was born in 1919, the daughter of Julius and Sarah Rosenzweig of the Bronx, NY. In her youth, she trained as a classical
ballerina. The 1940 U.S. Census records her as single and 21, living in the Bronx with her widowed mother Sarah and
her mother's younger sister, Lillian Unger. A year later, Rhoda met Robert Carter Stanley, Jr who was then serving in
the National Guard Cavalry. They married in 1942 and had a daughter, Barbara, in 1944.
Before the war, Robert
had been working as a draftsman for an architect on Staten Island, but his dream was to become a freelance illustrator for
pulp fiction digests and paperback books. That industry, he thought, was just the place for a young creative artist
to make his living. After his discharge from military service, the couple moved to the Connecticut suburb town of Westport.
He received a few commissions from the pulp magazines of the era and his work drew attention from the major publishers of
paperback novels. By the early 1950's, he was one of the most prolific cover artists for Dell. He also received
commissions from such pulp novel publishers as Ace, Bantam, Beacon, Lancer, Lion, Monarch, Popular Library and Pyramid.
His self-portrait was sometimes used as Dashiell Hammett's Sam Spade and became the most-used face for Brett Halliday's fictional
detective, Michael Shayne. But he is better known for his "Good Girl Art", covers which portray beautiful ladies, often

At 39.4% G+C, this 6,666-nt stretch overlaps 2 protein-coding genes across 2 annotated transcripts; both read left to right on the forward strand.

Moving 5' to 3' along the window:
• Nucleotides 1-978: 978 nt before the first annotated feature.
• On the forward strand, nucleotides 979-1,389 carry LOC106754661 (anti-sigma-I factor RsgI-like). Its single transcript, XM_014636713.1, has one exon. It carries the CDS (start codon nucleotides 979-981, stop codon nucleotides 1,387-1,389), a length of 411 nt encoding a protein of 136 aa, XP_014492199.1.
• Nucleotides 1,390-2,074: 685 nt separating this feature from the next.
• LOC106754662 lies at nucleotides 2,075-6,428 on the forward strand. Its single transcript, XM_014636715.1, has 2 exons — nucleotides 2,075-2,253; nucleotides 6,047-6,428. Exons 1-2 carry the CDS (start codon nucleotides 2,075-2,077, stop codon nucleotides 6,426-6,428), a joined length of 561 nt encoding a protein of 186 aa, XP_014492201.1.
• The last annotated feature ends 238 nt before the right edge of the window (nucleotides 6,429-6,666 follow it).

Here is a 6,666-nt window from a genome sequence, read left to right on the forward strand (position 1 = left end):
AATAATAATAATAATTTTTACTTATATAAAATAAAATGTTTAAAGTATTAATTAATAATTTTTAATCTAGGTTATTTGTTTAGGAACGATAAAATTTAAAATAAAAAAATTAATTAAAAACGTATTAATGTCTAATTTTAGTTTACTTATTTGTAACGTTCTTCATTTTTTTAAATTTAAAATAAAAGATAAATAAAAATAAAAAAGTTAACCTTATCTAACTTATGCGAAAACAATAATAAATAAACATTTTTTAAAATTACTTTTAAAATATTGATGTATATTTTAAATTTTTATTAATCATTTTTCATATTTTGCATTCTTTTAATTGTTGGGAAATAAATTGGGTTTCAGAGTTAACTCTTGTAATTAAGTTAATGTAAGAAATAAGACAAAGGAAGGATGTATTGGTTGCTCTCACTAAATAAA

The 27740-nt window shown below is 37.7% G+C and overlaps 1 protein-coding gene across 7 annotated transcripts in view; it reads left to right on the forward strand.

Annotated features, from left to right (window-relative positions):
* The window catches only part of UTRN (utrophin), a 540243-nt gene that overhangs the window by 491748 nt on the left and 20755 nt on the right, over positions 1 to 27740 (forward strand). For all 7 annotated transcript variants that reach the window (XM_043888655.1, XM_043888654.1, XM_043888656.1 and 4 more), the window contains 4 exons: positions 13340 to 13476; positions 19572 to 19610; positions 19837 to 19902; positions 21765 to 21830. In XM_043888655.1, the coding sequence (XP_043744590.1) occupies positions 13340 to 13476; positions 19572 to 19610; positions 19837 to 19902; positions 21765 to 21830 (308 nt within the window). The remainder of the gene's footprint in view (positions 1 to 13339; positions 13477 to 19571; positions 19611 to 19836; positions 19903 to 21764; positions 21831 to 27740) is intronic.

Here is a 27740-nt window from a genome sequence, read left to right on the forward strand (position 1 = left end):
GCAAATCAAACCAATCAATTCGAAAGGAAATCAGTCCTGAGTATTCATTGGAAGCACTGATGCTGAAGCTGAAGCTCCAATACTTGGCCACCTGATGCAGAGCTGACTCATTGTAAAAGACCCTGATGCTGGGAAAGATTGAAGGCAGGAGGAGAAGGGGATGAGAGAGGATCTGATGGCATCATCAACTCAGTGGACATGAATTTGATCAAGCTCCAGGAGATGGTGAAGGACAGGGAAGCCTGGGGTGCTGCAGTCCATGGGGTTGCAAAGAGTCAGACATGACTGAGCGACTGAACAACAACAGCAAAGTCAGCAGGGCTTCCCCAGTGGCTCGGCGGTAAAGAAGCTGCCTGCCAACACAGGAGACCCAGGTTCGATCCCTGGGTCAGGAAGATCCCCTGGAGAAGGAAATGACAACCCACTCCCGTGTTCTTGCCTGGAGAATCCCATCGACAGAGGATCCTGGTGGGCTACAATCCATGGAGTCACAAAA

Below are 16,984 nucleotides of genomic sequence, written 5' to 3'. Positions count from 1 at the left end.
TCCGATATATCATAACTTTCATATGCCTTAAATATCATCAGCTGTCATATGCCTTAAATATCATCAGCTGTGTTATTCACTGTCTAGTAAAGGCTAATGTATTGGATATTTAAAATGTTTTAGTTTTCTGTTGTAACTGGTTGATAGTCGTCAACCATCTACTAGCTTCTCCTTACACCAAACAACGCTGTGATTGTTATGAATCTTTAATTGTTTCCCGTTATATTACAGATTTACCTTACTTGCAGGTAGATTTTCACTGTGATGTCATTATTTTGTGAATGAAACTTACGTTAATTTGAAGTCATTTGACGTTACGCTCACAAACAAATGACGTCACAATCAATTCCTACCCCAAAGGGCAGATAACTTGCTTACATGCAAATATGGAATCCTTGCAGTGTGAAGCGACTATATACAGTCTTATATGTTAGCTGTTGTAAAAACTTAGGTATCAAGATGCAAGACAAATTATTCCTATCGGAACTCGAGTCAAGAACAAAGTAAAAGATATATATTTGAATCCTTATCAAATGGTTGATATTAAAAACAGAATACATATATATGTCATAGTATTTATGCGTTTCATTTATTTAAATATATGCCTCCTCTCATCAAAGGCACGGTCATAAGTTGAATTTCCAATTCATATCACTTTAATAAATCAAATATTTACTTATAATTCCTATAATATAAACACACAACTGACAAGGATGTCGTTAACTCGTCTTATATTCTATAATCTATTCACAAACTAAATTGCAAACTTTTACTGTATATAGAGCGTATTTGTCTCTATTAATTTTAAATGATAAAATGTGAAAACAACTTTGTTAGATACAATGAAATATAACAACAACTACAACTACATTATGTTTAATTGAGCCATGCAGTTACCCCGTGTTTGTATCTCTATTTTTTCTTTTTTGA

scantily clad, but not really smutty. And that brings us to our heroine, Rhoda Rosenzweig Stanley. She was the
model for her husband's "GGA" covers. While the same artwork was sometimes used for two or more covers, her face or
figure was the inspiration for over 200 different vintage paperback covers.
The usual commission from
a publisher told the artist generally what scene was required for their book cover, most often something based upon the
novel itself. Rhoda Stanley would create the scene, using whatever props were appropriate, and place herself into that
scene in the correct position and with the required facial expression. Robert would take photographs and paint from
the photos. If a male was needed in the scene, he used himself as the model and they were photographed together using
a time-delay shutter. Most of his finished paintings were on paper stock and roughly 8" x 11" in size. These original
illustrations are now collector's art, many selling for over $1000 each. But fine examples of the vintage paperbacks
which feature Robert Stanley cover art can be purchased for $10 to $20, although some bring $80 to $100 or more in pristine
Rhoda appears most often as
a flaming redhead (her natural hair color), but Robert also drew her as a blonde or brunette where required to match the lady
in the novel. One suspects that whenever the publisher did not specify hair color, they got the redhead version.
The era of vintage paperbacks
and pulp digests ended in the 1960's; Robert and Rhoda divorced in the 1970's. He remarried and moved to Florida, where
he died on August 12, 1996 at age 78. We have been unable to learn anything further of Rhoda.
|The artist, Robert C. Stanley, Jr
Link to other Good Girl Art websites